Markdown is a popular markup language that is the superset of the HTML. Jupyter Notebook also supports markdown. The cell type can be changed to markdown using the cell menu. jupyter-notebook-cell-menu Adding Headers: Heading can be added by prefixing any line by single or multiple ‘#’ followed by space. Example: jupyter-notebook-headers-1 Output: jupyter-notebook-headers-2- Adding List: Adding List is really simple in Jupyter Notebook. The list can be added by using ‘*’ sign. And the Nested list can be created by using indentation. Example: jupyter-notebook-lists-1 Output: jupyter-notebook-lists-2 Adding Latex Equations: Latex expressions can be added by surrounding the latex code by ‘$’ and for writing the expressions in the middle, surrounds the latex code by ‘$$’. Example: jupyter-notebook-latex-1 Output: jupyter-notebook-latex-2 Adding Table: A table can be added by writing the content in the following format. jupyter-notebook-table-1 Output: jupyter-notebook-table-2 Note: The text can be made bold or italic by enclosing the text in ‘**’ and ‘*’ respectively.

Raw NBConverter

Raw cells are provided to write the output directly. This cell is not evaluated by Jupyter notebook. After passing through nbconvert the raw cells arrives in the destination folder without any modification. For example, one can write full Python into a raw cell that can only be rendered by Python only after conversion by nbconvert.


A kernel runs behind every notebook. Whenever a cell is executed, the code inside the cell is executed within the kernel and the output is returned back to the cell to be displayed. The kernel continues to exist to the document as a whole and not for individual cells. For example, if a module is imported in one cell then, that module will be available for the whole document. See the below example for better understanding. Example: jupyter-notebook-for-kernel Note: The order of execution of each cell is stated to the left of the cell. In the above example, the cell with In[1] is executed first then the cell with In[2] is executed. Options for kernels: Jupyter Notebook provides various options for kernels. This can be useful if you want to reset things. The options are:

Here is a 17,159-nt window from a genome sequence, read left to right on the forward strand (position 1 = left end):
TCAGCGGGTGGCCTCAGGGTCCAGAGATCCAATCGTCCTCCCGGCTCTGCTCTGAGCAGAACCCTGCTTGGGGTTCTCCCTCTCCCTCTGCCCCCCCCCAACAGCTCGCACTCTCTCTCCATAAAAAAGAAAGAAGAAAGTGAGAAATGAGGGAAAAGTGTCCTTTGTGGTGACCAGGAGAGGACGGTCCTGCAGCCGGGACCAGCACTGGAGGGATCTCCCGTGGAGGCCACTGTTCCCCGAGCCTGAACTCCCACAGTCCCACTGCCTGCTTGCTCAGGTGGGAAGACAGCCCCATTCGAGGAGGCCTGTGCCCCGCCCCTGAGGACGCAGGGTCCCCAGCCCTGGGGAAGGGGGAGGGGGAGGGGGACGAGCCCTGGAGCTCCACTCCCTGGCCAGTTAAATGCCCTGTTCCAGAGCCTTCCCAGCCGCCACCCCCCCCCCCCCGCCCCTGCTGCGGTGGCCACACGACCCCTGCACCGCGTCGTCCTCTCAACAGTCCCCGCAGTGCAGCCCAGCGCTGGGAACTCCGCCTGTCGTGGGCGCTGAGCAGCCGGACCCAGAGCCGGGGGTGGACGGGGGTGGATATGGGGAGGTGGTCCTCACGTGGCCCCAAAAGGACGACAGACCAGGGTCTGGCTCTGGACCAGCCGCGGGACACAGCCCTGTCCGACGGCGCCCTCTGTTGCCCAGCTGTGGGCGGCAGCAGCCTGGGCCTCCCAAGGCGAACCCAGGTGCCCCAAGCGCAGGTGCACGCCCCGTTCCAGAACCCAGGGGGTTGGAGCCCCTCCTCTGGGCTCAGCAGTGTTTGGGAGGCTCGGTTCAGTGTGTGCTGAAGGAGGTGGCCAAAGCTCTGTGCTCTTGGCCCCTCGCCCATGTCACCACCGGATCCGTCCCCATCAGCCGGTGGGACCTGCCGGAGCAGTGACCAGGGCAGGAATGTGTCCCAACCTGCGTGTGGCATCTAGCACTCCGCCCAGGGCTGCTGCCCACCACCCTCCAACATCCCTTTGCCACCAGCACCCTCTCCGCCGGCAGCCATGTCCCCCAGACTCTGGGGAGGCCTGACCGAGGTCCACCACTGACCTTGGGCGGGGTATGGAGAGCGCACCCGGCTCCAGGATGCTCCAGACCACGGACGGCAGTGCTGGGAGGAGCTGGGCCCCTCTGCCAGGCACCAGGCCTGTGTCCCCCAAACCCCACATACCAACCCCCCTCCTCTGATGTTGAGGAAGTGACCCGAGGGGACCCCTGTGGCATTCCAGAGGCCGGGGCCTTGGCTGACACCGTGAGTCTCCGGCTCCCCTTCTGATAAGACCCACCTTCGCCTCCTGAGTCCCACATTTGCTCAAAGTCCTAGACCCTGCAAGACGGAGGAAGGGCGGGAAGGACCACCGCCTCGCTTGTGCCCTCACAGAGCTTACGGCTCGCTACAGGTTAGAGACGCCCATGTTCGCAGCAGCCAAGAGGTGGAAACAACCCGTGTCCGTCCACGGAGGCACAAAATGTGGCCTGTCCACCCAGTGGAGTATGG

• Restart: This will restart the kernels i.e. clearing all the variables that were defined, clearing the modules that were imported, etc.
  • Restart and Clear Output: This will do the same as above but will also clear all the output that was displayed below the cell.
  • Restart and Run All: This is also the same as above but will also run all the cells in the top-down order.
  • Interrupt: This option will interrupt the kernel execution. It can be useful in the case where the programs continue for execution or the kernel is stuck over some computation.

Naming the notebook

When the notebook is created, Jupyter Notebook names the notebook as Untitled as default. However, the notebook can be renamed. To rename the notebook just click on the word Untitled. This will prompt a dialogue box titled Rename Notebook. Enter the valid name for your notebook in the text bar, then click ok. jupyter-notebook-rename

Notebook Extensions

New functionality can be added to Jupyter through extensions. Extensions are javascript module. You can even write your own extension that can access the page’s DOM and the Jupyter Javascript API. Jupyter supports four types of extensions.

  • Kernel
  • IPyhton Kernel
  • Notebook
  • Notebook server

Installing Extensions

Most of the extensions can be installed using Python’s pip tool. If an extension can not be installed using pip, then install the extension using the below command.

jupyter nbextension install extension_name

The above only installs the extension but does not enables it. To enable it type the below command in the terminal.

jupyter nbextension enable extension_name